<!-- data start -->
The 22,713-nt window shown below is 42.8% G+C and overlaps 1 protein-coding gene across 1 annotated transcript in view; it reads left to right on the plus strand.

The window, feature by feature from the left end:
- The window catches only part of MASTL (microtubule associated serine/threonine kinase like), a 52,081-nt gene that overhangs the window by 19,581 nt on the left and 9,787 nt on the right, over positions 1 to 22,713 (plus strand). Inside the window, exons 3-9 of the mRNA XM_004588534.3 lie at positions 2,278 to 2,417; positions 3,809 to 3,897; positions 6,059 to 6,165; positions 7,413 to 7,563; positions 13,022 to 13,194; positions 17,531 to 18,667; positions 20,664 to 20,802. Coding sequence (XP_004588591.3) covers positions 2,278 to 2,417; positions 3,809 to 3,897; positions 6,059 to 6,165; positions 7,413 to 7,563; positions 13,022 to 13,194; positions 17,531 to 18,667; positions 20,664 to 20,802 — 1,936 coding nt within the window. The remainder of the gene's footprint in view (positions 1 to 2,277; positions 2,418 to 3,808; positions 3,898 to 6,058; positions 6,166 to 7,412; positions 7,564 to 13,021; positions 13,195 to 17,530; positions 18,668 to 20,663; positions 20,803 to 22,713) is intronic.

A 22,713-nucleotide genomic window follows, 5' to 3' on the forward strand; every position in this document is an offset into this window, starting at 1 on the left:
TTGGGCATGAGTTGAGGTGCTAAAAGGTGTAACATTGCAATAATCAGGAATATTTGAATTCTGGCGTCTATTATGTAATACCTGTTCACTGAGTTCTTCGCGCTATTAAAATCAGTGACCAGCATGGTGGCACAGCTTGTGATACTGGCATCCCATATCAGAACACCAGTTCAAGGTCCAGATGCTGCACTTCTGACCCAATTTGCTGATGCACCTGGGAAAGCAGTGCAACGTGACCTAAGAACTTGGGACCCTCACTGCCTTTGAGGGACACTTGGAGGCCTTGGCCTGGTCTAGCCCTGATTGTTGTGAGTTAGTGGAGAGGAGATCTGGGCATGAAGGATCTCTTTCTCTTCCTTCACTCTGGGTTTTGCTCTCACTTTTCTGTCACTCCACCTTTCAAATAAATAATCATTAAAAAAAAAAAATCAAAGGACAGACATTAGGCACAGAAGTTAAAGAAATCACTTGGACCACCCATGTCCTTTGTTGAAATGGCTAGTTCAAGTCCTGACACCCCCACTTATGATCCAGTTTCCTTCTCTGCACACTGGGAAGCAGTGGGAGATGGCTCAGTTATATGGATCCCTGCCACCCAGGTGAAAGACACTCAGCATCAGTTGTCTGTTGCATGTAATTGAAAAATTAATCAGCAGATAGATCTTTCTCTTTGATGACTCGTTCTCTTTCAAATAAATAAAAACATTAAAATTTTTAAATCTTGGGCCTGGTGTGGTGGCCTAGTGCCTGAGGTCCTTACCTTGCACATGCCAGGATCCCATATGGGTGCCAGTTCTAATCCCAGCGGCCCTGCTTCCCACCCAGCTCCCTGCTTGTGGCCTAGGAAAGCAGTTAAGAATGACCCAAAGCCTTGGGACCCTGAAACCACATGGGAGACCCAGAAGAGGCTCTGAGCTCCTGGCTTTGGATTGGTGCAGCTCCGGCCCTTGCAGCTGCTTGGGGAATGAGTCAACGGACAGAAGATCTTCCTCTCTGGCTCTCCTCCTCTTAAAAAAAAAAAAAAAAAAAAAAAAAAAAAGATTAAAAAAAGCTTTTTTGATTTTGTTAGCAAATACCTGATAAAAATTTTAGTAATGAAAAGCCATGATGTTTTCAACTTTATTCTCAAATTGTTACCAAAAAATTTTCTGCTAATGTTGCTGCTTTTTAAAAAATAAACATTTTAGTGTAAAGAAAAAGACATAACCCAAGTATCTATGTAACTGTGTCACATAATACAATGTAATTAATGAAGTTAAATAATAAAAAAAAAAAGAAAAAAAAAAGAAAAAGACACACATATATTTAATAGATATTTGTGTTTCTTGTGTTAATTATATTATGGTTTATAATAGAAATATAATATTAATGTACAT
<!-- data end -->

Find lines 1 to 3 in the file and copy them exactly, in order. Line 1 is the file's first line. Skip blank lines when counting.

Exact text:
The 22,713-nt window shown below is 42.8% G+C and overlaps 1 protein-coding gene across 1 annotated transcript in view; it reads left to right on the plus strand.

The window, feature by feature from the left end:
- The window catches only part of MASTL (microtubule associated serine/threonine kinase like), a 52,081-nt gene that overhangs the window by 19,581 nt on the left and 9,787 nt on the right, over positions 1 to 22,713 (plus strand). Inside the window, exons 3-9 of the mRNA XM_004588534.3 lie at positions 2,278 to 2,417; positions 3,809 to 3,897; positions 6,059 to 6,165; positions 7,413 to 7,563; positions 13,022 to 13,194; positions 17,531 to 18,667; positions 20,664 to 20,802. Coding sequence (XP_004588591.3) covers positions 2,278 to 2,417; positions 3,809 to 3,897; positions 6,059 to 6,165; positions 7,413 to 7,563; positions 13,022 to 13,194; positions 17,531 to 18,667; positions 20,664 to 20,802 — 1,936 coding nt within the window. The remainder of the gene's footprint in view (positions 1 to 2,277; positions 2,418 to 3,808; positions 3,898 to 6,058; positions 6,166 to 7,412; positions 7,564 to 13,021; positions 13,195 to 17,530; positions 18,668 to 20,663; positions 20,803 to 22,713) is intronic.